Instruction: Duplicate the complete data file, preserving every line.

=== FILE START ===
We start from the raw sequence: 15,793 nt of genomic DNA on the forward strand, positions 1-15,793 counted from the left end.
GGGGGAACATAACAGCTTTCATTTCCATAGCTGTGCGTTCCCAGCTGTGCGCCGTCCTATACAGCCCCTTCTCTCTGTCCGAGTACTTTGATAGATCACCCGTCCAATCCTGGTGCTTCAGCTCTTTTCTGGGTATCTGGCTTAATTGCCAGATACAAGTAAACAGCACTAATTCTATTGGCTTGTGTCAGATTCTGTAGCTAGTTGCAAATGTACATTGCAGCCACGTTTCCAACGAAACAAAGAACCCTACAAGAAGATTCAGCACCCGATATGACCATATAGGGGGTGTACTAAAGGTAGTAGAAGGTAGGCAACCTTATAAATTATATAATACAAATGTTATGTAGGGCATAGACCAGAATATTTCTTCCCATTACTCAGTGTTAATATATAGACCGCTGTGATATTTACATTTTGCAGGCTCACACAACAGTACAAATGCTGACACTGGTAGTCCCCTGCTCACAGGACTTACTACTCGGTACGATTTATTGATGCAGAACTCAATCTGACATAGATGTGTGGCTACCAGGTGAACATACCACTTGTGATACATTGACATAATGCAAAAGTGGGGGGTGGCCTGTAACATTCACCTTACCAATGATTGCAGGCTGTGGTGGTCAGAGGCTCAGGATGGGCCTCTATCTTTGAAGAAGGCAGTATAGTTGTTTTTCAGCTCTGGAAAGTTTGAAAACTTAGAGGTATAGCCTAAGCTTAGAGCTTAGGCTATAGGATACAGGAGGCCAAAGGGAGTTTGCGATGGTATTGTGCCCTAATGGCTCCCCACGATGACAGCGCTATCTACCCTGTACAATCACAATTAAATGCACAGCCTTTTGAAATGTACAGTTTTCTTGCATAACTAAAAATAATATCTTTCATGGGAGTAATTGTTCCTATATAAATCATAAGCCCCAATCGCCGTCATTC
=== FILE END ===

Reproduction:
We start from the raw sequence: 15,793 nt of genomic DNA on the forward strand, positions 1-15,793 counted from the left end.
GGGGGAACATAACAGCTTTCATTTCCATAGCTGTGCGTTCCCAGCTGTGCGCCGTCCTATACAGCCCCTTCTCTCTGTCCGAGTACTTTGATAGATCACCCGTCCAATCCTGGTGCTTCAGCTCTTTTCTGGGTATCTGGCTTAATTGCCAGATACAAGTAAACAGCACTAATTCTATTGGCTTGTGTCAGATTCTGTAGCTAGTTGCAAATGTACATTGCAGCCACGTTTCCAACGAAACAAAGAACCCTACAAGAAGATTCAGCACCCGATATGACCATATAGGGGGTGTACTAAAGGTAGTAGAAGGTAGGCAACCTTATAAATTATATAATACAAATGTTATGTAGGGCATAGACCAGAATATTTCTTCCCATTACTCAGTGTTAATATATAGACCGCTGTGATATTTACATTTTGCAGGCTCACACAACAGTACAAATGCTGACACTGGTAGTCCCCTGCTCACAGGACTTACTACTCGGTACGATTTATTGATGCAGAACTCAATCTGACATAGATGTGTGGCTACCAGGTGAACATACCACTTGTGATACATTGACATAATGCAAAAGTGGGGGGTGGCCTGTAACATTCACCTTACCAATGATTGCAGGCTGTGGTGGTCAGAGGCTCAGGATGGGCCTCTATCTTTGAAGAAGGCAGTATAGTTGTTTTTCAGCTCTGGAAAGTTTGAAAACTTAGAGGTATAGCCTAAGCTTAGAGCTTAGGCTATAGGATACAGGAGGCCAAAGGGAGTTTGCGATGGTATTGTGCCCTAATGGCTCCCCACGATGACAGCGCTATCTACCCTGTACAATCACAATTAAATGCACAGCCTTTTGAAATGTACAGTTTTCTTGCATAACTAAAAATAATATCTTTCATGGGAGTAATTGTTCCTATATAAATCATAAGCCCCAATCGCCGTCATTC